Netflix brings us an honest and hilarious look at puberty.
Nick Burch (Nick Kroll) is a boy just on the precipice of puberty. His best friend is Andrew Glouberman (John Mulaney), who has been hit hard by hormones, represented by the Hormone Monster, Maury (Kroll). Their friends include the sarcastic and sad Jessi Glaser (Jessi Klein) and her hormone monstress Connie (Maya Rudolph), the horny Jay Bilzerian (Jason Mantzoukas), the nerdy Missy Foreman-Greenwald (Jenny Slate/Ayo Edebiri), openly-gay Matthew MacDell (Andrew Rannells), and the ghost of jazz legend Duke Ellington (Jordan Peele). Also, there’s a dog named Featuring Ludacris. Yes, he’s a pitbull. This is my favorite joke in the series.
Puberty is one of the hardest times for people. Your body is changing, your mind is changing, and most of your social circles are changing, but none of them seem to be changing in the same way. You suddenly have a lot more urges to f*ck, fight, or feed, but an entire planet of older people telling you that you have to suppress them. This show decides to represent that by a literal monster that compels children into giving into those urges, and it is probably one of the most brilliant conceits out there. Yes, Maury is often massively and inappropriately perverted, to the point that it may disturb the viewer, but that’s a part of puberty, and one that most people later forget (or suppress). The show even gives a voice to the societal stigmas associated with those urges with the Shame Wizard (David Thewlis). It’s impressive how many aspects of youth the show works into the metaphor.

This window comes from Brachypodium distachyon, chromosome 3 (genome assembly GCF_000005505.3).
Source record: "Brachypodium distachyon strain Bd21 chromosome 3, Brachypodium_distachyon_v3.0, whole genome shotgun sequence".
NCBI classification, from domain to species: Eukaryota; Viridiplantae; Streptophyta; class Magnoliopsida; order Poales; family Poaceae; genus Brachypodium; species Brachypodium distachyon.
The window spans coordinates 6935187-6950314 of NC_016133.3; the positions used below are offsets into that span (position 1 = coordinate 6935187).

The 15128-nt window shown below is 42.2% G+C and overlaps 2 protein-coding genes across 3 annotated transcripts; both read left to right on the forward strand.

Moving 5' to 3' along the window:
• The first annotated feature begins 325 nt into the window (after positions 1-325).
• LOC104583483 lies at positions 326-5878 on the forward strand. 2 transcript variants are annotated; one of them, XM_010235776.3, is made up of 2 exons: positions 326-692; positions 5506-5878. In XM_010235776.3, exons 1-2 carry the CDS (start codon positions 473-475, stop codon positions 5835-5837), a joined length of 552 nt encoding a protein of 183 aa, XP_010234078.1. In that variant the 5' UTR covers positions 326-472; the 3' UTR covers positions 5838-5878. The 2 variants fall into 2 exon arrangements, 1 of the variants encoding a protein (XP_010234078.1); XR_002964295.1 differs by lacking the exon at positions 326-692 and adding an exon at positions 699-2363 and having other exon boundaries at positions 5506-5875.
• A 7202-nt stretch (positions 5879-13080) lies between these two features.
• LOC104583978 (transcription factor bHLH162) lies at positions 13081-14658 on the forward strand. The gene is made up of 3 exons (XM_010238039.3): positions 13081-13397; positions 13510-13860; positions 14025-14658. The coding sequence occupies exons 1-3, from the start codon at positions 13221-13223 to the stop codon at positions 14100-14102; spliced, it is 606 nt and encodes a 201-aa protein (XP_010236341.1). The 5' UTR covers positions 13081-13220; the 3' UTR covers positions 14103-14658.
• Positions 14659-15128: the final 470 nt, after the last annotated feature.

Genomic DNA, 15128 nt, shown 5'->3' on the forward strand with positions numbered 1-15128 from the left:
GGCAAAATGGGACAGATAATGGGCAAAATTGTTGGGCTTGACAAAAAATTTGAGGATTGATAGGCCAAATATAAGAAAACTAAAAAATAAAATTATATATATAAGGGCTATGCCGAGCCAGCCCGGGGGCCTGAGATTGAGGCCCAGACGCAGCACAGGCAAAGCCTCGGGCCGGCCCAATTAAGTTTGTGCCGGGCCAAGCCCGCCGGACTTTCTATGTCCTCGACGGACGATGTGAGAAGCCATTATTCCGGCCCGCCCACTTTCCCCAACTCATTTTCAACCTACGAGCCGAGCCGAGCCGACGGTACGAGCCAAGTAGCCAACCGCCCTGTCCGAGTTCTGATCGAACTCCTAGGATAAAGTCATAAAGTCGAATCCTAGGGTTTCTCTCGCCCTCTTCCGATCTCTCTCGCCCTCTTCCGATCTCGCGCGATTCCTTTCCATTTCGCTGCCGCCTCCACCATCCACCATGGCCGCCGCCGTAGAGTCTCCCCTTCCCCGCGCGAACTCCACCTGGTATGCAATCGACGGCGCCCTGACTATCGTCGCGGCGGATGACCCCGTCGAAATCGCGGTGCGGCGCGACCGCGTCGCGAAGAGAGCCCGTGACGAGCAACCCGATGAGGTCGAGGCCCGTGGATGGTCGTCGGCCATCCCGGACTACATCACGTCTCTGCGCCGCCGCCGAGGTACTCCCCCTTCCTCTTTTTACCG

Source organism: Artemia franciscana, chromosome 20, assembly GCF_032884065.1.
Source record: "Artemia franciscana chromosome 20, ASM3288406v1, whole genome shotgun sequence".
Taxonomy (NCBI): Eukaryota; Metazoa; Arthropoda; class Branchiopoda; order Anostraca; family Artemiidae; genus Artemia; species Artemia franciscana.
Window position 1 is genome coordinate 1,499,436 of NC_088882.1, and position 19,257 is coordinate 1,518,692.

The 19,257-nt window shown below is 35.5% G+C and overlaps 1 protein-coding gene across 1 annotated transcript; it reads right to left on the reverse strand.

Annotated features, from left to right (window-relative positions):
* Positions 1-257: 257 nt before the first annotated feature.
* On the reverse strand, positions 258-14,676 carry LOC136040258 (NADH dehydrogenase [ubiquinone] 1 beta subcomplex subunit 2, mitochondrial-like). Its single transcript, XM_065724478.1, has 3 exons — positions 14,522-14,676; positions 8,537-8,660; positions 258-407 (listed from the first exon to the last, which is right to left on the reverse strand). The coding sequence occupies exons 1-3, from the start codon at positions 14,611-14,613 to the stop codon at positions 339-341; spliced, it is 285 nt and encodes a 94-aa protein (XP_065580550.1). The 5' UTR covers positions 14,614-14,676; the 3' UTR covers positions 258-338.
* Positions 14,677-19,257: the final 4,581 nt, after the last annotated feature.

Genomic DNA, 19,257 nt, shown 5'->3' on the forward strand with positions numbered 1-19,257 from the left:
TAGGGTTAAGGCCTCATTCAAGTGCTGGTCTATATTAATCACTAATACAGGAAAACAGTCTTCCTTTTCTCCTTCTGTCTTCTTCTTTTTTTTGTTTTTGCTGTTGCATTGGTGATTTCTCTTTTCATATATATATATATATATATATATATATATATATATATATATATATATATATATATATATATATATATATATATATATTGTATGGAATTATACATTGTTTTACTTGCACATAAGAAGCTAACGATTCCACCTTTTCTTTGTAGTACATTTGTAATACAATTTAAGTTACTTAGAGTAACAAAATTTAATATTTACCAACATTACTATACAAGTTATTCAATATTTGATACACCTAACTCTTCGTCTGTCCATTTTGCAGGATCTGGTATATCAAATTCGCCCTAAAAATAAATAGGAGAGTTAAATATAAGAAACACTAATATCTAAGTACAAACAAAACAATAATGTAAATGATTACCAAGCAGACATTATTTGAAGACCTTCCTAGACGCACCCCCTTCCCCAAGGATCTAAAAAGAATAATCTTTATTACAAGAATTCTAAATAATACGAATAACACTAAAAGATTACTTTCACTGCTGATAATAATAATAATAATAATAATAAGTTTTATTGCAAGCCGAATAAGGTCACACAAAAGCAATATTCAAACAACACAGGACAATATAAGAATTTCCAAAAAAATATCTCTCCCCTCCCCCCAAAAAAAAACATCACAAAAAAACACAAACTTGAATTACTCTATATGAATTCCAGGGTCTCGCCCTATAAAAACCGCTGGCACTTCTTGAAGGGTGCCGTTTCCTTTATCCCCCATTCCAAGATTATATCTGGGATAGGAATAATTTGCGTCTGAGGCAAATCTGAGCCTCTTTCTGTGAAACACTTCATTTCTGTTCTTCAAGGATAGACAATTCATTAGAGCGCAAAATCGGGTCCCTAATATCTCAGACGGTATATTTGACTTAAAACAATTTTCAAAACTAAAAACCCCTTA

In addition to being commentary on modern youth, the show is one of the funnier things on television right now. The humor ranges from gross-out humor and slapstick to clever puns and wordplay and you can never figure out where the next joke is going to come from. One episode is literally about making a musical of the film Disclosure and, if you’ve ever seen Disclosure, you are probably laughing at the thought of doing a musical about a movie in which Michael Douglas sues Demi Moore for sexual harassment. The show often uses these ridiculous premises to make a legitimate point about an issue, whether it be misogyny, birth control, or the fact that Florida is a giant waste of land that should be scoured for the good of mankind (having lived most of my life there, this is the most valid point in the show).
Overall, it’s a funny show and if you’re not watching it, give it a shot. It’s good if you’re an adult, but if you’ve got a kid approaching or dealing with puberty it’s not a bad introduction.
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